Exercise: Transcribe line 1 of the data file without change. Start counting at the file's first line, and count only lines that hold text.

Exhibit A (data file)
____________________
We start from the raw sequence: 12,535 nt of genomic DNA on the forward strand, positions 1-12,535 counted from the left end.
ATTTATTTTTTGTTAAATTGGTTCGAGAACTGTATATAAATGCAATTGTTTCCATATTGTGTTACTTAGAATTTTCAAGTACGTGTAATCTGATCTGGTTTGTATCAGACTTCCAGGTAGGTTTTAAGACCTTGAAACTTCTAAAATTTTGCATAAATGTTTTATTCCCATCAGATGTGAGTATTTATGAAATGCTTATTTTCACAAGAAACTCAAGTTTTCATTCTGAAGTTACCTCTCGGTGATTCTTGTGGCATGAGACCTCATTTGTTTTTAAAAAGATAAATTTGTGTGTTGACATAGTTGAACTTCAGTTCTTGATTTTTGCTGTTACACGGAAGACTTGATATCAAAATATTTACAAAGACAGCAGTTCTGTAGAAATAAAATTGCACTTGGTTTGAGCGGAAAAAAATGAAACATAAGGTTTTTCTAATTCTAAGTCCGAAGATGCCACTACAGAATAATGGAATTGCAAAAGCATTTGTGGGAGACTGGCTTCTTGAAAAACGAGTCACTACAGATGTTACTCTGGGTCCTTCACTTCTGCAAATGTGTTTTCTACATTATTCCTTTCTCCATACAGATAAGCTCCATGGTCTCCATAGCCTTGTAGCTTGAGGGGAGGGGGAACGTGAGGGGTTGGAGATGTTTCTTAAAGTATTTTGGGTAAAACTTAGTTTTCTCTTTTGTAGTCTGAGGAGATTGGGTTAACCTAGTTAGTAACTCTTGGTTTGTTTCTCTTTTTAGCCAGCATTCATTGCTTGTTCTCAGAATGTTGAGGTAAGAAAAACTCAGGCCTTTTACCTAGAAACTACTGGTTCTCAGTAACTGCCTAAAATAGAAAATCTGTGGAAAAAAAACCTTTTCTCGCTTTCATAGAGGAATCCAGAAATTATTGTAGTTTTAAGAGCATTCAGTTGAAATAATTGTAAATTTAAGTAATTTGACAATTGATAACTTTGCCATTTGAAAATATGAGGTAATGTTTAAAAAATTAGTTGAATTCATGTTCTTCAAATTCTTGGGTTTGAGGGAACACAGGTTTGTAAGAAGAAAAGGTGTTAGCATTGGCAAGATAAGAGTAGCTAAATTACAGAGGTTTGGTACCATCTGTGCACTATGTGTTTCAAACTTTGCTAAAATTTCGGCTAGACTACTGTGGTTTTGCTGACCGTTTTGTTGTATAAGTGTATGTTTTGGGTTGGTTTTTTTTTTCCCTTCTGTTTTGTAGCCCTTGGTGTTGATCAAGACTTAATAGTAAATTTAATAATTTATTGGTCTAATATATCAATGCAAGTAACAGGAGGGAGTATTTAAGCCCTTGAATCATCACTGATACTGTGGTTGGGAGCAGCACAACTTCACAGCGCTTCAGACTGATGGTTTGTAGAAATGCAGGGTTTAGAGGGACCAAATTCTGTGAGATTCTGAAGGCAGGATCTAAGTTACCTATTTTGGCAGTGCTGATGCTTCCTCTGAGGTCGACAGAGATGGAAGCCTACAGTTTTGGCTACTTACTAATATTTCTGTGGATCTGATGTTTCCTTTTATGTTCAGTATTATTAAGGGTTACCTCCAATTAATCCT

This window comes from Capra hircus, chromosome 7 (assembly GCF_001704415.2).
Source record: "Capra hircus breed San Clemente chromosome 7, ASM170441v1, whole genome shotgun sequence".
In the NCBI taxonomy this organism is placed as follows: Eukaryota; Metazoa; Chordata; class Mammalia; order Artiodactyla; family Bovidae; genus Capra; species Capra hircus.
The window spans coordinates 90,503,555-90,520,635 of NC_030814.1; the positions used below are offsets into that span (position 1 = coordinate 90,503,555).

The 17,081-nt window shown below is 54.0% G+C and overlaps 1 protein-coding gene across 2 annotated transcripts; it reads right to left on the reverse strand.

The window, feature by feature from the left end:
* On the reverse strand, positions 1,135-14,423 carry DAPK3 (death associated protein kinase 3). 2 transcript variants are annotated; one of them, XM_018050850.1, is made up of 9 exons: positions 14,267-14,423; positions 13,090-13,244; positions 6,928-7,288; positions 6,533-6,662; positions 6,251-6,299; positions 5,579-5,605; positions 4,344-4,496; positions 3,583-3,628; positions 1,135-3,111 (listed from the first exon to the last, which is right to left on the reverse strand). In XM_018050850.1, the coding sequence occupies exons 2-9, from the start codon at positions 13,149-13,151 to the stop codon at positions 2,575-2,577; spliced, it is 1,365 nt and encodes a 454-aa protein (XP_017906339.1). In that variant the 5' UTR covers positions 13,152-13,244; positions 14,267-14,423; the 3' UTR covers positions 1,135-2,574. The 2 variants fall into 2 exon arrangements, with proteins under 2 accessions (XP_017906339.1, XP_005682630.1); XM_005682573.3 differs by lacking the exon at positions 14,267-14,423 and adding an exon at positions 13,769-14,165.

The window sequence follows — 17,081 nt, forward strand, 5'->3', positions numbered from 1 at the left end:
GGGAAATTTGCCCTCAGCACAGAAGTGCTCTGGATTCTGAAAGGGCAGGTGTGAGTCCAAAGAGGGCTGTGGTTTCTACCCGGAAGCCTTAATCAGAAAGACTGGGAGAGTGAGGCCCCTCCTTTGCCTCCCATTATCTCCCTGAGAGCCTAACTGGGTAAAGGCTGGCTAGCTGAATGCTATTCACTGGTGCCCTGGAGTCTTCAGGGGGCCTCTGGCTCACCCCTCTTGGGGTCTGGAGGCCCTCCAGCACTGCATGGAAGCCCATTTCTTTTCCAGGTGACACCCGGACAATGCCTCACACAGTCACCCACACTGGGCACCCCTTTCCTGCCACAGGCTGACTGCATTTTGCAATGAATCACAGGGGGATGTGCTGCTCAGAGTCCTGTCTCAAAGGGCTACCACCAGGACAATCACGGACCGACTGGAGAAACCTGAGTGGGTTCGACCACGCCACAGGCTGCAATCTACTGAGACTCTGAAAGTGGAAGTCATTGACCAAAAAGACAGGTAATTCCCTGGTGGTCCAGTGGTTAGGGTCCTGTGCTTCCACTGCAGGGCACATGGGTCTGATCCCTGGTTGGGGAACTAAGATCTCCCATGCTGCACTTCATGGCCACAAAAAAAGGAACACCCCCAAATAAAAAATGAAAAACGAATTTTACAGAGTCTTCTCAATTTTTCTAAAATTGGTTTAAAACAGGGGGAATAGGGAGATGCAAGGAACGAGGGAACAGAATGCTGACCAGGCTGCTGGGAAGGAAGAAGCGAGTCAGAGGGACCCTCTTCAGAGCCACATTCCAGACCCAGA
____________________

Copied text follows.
We start from the raw sequence: 12,535 nt of genomic DNA on the forward strand, positions 1-12,535 counted from the left end.